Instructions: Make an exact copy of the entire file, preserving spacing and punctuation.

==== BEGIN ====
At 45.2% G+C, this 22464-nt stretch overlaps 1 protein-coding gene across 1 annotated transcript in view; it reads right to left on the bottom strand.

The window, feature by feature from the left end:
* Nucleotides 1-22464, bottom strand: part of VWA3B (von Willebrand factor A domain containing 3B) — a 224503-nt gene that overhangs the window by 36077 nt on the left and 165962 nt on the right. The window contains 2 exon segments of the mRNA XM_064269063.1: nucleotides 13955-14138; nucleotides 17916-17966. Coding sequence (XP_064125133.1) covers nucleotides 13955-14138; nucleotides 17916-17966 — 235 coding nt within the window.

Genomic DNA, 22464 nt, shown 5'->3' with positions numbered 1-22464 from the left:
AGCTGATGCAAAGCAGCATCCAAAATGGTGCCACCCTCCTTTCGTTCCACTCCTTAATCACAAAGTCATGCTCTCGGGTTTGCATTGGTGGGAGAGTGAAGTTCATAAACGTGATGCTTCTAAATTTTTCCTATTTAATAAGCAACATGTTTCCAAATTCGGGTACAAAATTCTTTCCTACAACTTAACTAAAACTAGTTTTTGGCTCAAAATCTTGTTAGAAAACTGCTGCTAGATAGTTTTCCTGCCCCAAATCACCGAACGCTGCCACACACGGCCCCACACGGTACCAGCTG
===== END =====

At 45.2% G+C, this 22464-nt stretch overlaps 1 protein-coding gene across 1 annotated transcript in view; it reads right to left on the bottom strand.

The window, feature by feature from the left end:
* Nucleotides 1-22464, bottom strand: part of VWA3B (von Willebrand factor A domain containing 3B) — a 224503-nt gene that overhangs the window by 36077 nt on the left and 165962 nt on the right. The window contains 2 exon segments of the mRNA XM_064269063.1: nucleotides 13955-14138; nucleotides 17916-17966. Coding sequence (XP_064125133.1) covers nucleotides 13955-14138; nucleotides 17916-17966 — 235 coding nt within the window.

Genomic DNA, 22464 nt, shown 5'->3' with positions numbered 1-22464 from the left:
AGCTGATGCAAAGCAGCATCCAAAATGGTGCCACCCTCCTTTCGTTCCACTCCTTAATCACAAAGTCATGCTCTCGGGTTTGCATTGGTGGGAGAGTGAAGTTCATAAACGTGATGCTTCTAAATTTTTCCTATTTAATAAGCAACATGTTTCCAAATTCGGGTACAAAATTCTTTCCTACAACTTAACTAAAACTAGTTTTTGGCTCAAAATCTTGTTAGAAAACTGCTGCTAGATAGTTTTCCTGCCCCAAATCACCGAACGCTGCCACACACGGCCCCACACGGTACCAGCTG